The Perfect David explores a young bodybuilder’s unhealthy obsession with creating an ideal body and his mother’s equally obsessive artistic motivations.
After finishing a workout, the young bodybuilder David (Mauricio di Yorio) reluctantly poses for his mother Juana (Umbra Colombo) and she runs her fingers across his chest and shoulders, noting spots for improvement. It’s a strange moment of bodily intimacy that feels almost sexual to our puzzled eyes, but Juana’s examinations of her son’s body are treated with a detached calculation in her probing gaze. When she later measures David, Juana finds a one-centimeter difference between his shoulders—not something particularly noticeable, but to her a striking flaw.
We later learn that Juana is an artist, using David to craft a “perfect” physique to use as a model for her latest sculptural creation. To build this “perfect” body, David is put on a strict training regime including early morning workouts, a rigorous diet requiring him to feed himself even in the middle of the night, and eventually supplemental pills to increase his strength. Although Juana assures David that his progress is almost complete, his motivation continues to falter, and his training intrudes further into his personal life. After a series of distressing events including an unsuccessful sexual encounter and a violent episode that leads to his suspension from school, David becomes more and more obsessed with sculpting his body into an unhealthy ideal. Surrounded by intense pressures and driven to extreme measures, he is taken on a journey where he faces shattering consequences and unexpected revelations.
Inside The Perfect David (El Perfecto David) is a clever thematic core centered around art, bodies, and obsession. Look no further than the protagonist’s name, which clearly recalls Michelangelo’s David—the iconic sculpture often held as a standard of male beauty in the eyes of the Classical art world. There’s an intriguing story here about Juana’s careless obsession with crafting a perfect body for David and the dangerous consequences of her artistic pursuits—the physical, mental, and emotional toll on David’s health and self-esteem. Even the relationship between the two offers a puzzling psychological dimension—a strange relationship guided by artist and subject, where she sees him not as her son, but a body to be used as a clay to mold to her artistic desires. Had The Perfect David kept its focus on this unique premise around Juana’s artistic motivations and this strange mother-son relationship, it would have been a lot more original and intriguing.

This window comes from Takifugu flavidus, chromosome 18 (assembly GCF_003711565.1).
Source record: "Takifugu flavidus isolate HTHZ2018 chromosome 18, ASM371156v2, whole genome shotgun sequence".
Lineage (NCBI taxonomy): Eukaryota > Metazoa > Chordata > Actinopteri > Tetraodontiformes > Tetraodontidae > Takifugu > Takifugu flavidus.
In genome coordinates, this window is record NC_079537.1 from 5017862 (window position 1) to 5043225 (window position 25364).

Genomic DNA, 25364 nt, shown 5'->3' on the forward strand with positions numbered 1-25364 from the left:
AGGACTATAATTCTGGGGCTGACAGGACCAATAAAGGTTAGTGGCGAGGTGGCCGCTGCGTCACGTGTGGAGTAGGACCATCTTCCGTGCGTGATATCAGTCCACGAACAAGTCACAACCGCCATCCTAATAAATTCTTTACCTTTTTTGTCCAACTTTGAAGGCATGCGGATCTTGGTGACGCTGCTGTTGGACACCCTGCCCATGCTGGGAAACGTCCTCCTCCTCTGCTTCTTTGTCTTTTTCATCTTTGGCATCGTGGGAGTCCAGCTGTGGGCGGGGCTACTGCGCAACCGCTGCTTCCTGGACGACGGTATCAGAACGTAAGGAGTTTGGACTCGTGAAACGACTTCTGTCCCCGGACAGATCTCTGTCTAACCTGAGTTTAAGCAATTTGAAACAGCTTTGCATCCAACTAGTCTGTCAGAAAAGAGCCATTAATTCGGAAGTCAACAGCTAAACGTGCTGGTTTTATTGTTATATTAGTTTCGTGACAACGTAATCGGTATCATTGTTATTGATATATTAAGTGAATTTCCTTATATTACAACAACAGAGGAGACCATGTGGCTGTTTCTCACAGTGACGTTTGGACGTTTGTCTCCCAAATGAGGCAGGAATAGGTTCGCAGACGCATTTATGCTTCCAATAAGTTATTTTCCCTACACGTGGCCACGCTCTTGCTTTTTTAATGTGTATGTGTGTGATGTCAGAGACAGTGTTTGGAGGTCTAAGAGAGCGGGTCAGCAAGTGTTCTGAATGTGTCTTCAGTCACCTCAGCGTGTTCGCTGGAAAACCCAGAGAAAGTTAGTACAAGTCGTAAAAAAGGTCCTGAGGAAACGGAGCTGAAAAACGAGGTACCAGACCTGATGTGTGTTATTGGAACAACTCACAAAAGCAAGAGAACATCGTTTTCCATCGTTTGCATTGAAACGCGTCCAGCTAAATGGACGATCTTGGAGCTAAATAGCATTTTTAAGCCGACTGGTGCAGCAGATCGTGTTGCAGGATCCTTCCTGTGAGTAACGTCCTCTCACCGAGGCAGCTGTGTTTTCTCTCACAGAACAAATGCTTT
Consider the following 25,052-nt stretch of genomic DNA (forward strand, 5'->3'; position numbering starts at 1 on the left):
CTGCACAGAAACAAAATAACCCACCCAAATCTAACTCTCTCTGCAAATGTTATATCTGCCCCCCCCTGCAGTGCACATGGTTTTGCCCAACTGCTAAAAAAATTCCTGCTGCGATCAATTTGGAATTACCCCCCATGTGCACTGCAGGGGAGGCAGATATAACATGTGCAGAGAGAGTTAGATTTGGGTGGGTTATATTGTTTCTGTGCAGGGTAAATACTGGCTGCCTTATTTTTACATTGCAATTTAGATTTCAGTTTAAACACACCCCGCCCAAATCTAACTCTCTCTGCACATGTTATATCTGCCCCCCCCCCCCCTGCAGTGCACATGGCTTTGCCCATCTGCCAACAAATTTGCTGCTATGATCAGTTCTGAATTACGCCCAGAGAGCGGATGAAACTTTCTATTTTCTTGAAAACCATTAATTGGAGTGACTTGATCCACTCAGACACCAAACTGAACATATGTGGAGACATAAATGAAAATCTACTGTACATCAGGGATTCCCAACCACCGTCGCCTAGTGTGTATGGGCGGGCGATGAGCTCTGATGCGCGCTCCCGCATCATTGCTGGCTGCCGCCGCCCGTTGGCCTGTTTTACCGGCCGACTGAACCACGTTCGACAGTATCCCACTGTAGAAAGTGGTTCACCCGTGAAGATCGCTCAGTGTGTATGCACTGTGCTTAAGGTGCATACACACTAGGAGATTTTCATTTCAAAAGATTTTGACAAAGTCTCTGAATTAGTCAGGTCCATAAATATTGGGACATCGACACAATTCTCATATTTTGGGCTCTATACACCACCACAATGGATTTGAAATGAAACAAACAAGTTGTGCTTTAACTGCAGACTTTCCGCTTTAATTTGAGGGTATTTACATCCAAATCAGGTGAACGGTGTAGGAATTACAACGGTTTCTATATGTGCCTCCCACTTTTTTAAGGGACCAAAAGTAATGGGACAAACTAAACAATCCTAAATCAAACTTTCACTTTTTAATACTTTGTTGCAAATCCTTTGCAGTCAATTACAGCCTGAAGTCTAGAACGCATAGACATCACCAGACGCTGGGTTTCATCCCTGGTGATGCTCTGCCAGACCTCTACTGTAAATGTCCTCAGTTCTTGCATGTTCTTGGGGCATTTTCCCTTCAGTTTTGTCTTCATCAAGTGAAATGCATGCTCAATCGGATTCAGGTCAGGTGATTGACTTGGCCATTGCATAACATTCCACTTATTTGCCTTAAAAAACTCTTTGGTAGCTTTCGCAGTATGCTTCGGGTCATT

Unfortunately, the film ignores this angle to focus instead on David’s bodybuilding obsession and how his life is suddenly torn apart by steroids, hormonal rages, and fractured relationships. This narrative detour throws in a handful of predictable story beats and never coalesces into anything particularly compelling since none of the characters are well fleshed out enough or given much personality. After an all too sudden climactic moment that doesn’t feel very impactful, the film takes another tonally confusing detour, ending on a strange note that clashes with everything that came before it. And for a film so concerned with aesthetics and artistry, The Perfect David’s sense of style is remarkably ugly and uninspiring with its dark and dry color palette and an electronic score that grates with abstract, industrial tones. Even the direction feels too obvious, like when the most intense sequences quickly switch to rapid handheld shots and blur in and out of focus.
Drawing from personal experience, writer and director Felipe Gómez Aparicio created The Perfect David to tell the story of a young man’s journey of self-discovery when he’s put under intense pressures by family and society to look and act in a certain way. There’s certainly plenty of rich ideas to explore there, but they ultimately never translate into a compelling narrative and cinematic vision, and we never get a true sense of that journey and where exactly David is going.
The Perfect David will be available to watch digitally at the Tribeca Film Festival on June 15-23, 2021.